From Police Constable to Chief Constable


My father returned from Germany in 1947, having spent two years working in Military Governance, with the rank of Major, and with a Batman to take care of him. On his return to England he returned to the rank of Sergeant, with a young family – my brother Christopher, my mother and me – to take care of. However he began to rise rapidly through the ranks, becoming a Chief Superintendent by the mid fifties. I remember the excitement of his being promoted to an Inspector and me running around the house, telling everyone: “Dad’s been ‘moted to a ‘spector!”


My father’s experiences in the Second World War, of being with Phantom, the regiment that went to gather information ahead of the troops, with the British Liberation Army and with the Control Commission in Germany, provided him with a wealth of practical experience that he could apply to police work, as well as a profound insight into human behaviour, which enabled him to be very grounded and realistic about life and to show great compassion to people in many difficult circumstances.


My father had a capacity for excellence.

He was most honourable in his approach to life, a man of high ideals who also had the ability and the determination to act according to them.

He spoke the truth to people, so they knew where they stood with him. He was also willing to speak the truth about any mistakes that had been made, personally or professionally. An incident took place soon after he became Commissioner in which two policemen killed two unarmed men. The policemen were arrested, the press were informed, and the incident was dealt with quietly and efficiently under the due process of the law.

I believe that it was this quality of integrity that my father demonstrated so often that endeared him to so many of the people who served with him in Leicester and the Met, and to the general public, whose protection he so thoughtfully and conscientiously undertook. Towards the end of his time in Leicester and in London the warmth that people showed to him was deeply moving. I remember an aunt of my first husband once saying to me; “We felt so safe when your father was Commissioner!” and I remember Roy Jenkins, the Home Secretary, pleading with my father not to retire from the Met, saying; “London needs you!”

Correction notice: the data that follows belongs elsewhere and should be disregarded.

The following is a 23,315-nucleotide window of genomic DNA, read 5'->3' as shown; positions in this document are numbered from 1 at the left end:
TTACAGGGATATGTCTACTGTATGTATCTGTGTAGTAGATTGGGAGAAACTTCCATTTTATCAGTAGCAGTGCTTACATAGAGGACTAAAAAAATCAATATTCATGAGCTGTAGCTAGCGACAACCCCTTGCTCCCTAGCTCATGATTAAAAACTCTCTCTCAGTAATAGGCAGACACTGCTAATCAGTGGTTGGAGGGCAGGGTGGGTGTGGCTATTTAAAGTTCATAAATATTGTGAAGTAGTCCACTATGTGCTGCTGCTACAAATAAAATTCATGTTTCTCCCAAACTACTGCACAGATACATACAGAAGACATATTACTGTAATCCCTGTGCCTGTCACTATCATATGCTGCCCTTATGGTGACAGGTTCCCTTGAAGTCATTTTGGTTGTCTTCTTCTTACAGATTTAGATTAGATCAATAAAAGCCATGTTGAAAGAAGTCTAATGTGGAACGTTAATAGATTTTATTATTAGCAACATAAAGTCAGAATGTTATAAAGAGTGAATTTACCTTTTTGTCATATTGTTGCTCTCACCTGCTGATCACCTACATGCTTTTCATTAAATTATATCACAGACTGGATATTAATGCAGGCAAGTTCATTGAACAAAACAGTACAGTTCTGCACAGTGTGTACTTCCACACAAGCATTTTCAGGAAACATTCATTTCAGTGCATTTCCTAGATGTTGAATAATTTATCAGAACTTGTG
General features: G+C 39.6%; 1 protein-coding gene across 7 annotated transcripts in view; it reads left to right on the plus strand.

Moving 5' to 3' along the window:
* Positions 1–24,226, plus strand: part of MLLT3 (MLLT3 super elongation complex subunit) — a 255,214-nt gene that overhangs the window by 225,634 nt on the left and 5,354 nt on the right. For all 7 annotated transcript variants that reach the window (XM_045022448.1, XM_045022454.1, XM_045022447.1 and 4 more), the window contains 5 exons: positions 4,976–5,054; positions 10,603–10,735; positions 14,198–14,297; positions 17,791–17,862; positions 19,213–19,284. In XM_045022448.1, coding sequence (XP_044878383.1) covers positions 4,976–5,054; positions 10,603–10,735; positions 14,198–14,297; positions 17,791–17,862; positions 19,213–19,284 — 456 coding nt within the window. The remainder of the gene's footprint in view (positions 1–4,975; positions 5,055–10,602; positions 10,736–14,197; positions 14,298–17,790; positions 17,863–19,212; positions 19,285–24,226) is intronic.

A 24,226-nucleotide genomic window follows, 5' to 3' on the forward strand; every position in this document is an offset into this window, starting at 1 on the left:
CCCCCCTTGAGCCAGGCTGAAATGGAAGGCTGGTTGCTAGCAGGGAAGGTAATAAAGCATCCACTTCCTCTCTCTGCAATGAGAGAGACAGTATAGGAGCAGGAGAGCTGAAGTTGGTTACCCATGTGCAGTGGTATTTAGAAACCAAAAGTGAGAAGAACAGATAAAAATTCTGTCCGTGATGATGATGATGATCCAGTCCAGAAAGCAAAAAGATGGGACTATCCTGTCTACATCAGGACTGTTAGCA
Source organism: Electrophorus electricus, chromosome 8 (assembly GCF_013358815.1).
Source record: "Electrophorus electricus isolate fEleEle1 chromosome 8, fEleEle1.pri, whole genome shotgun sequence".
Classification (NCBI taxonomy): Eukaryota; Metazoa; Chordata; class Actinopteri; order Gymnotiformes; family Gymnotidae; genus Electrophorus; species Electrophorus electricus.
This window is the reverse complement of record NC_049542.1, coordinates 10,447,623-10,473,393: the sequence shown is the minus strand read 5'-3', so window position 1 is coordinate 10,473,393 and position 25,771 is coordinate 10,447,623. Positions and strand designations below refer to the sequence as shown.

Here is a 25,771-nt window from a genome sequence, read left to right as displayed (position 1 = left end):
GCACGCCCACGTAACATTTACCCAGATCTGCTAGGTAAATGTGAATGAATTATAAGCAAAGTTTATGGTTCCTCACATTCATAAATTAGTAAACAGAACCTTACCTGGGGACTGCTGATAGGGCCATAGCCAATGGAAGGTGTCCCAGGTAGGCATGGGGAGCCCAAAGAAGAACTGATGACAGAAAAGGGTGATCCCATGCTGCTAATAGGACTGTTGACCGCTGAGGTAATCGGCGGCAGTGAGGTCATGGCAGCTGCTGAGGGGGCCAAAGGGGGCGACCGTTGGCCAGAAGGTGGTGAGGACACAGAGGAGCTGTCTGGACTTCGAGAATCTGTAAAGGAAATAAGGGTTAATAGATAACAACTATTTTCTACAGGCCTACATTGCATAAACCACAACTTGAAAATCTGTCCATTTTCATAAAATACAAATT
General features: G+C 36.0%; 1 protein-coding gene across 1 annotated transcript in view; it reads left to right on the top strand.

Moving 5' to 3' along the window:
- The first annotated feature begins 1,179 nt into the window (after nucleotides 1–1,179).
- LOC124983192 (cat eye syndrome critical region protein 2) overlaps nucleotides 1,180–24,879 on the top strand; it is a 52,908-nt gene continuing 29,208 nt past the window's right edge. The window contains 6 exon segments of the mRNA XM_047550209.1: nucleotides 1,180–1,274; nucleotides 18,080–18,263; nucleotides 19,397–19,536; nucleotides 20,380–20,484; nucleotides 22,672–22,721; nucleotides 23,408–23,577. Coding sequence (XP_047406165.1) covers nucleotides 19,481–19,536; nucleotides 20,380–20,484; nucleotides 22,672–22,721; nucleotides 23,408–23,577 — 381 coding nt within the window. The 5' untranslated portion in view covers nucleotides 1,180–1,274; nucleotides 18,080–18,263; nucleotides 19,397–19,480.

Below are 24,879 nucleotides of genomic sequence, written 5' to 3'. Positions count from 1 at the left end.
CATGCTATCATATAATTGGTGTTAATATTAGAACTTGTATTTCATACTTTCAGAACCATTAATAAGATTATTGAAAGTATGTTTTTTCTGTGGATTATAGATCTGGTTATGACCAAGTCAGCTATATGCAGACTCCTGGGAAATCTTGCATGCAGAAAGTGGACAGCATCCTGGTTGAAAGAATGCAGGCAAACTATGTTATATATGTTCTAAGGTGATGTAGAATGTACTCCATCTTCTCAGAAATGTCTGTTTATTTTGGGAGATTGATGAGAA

My father’s experiences with the Manchester police encouraged him to apply for the post of Chief Constable – many times as it happened, as his comparative youth appeared to stand in his way. He went for a series of interviews before he became the Chief Constable of Leicester in 1957, the youngest one in the country, being only 39 years of age at the time.


Times were somewhat challenging during the early days in Leicester – I recall one newspaper heading in the Leicester Mercury that declared: “Mark must go!’ I seem to recall it on some car stickers as well! My father would not give “favours” to anyone, whatever their social status. Everyone was expected to pay their fines, whatever their rank. No-one was exempt from the law. He could however show great compassion to people in distress – see the Eulogy for two specific examples. He told me that being in Leicester was an excellent preparation for being in the Metropolitan Police: the population was small, employment was high and the crime rates were low, all of which gave him time to reflect:  to analyse and evaluate police practice, the effectiveness of legal systems, to learn from mistakes and to become more aware the needs of the public. It was during this time that my father wrote the article that he became most proud of: “The Rights of Wrongdoers” which was published in the Guardian in 1966. He became an increasingly well-known public figure, writing articles, appearing on television and then taking part in an enquiry headed by Lord Mountbatten into prison security. He spent 10 years in Leicester and another 10 years in the Met, where all his years of experience helped him to face the enormous and endless challenges with the courage, intelligence, determination and skill that has made him an enduring force in the history of modern policing.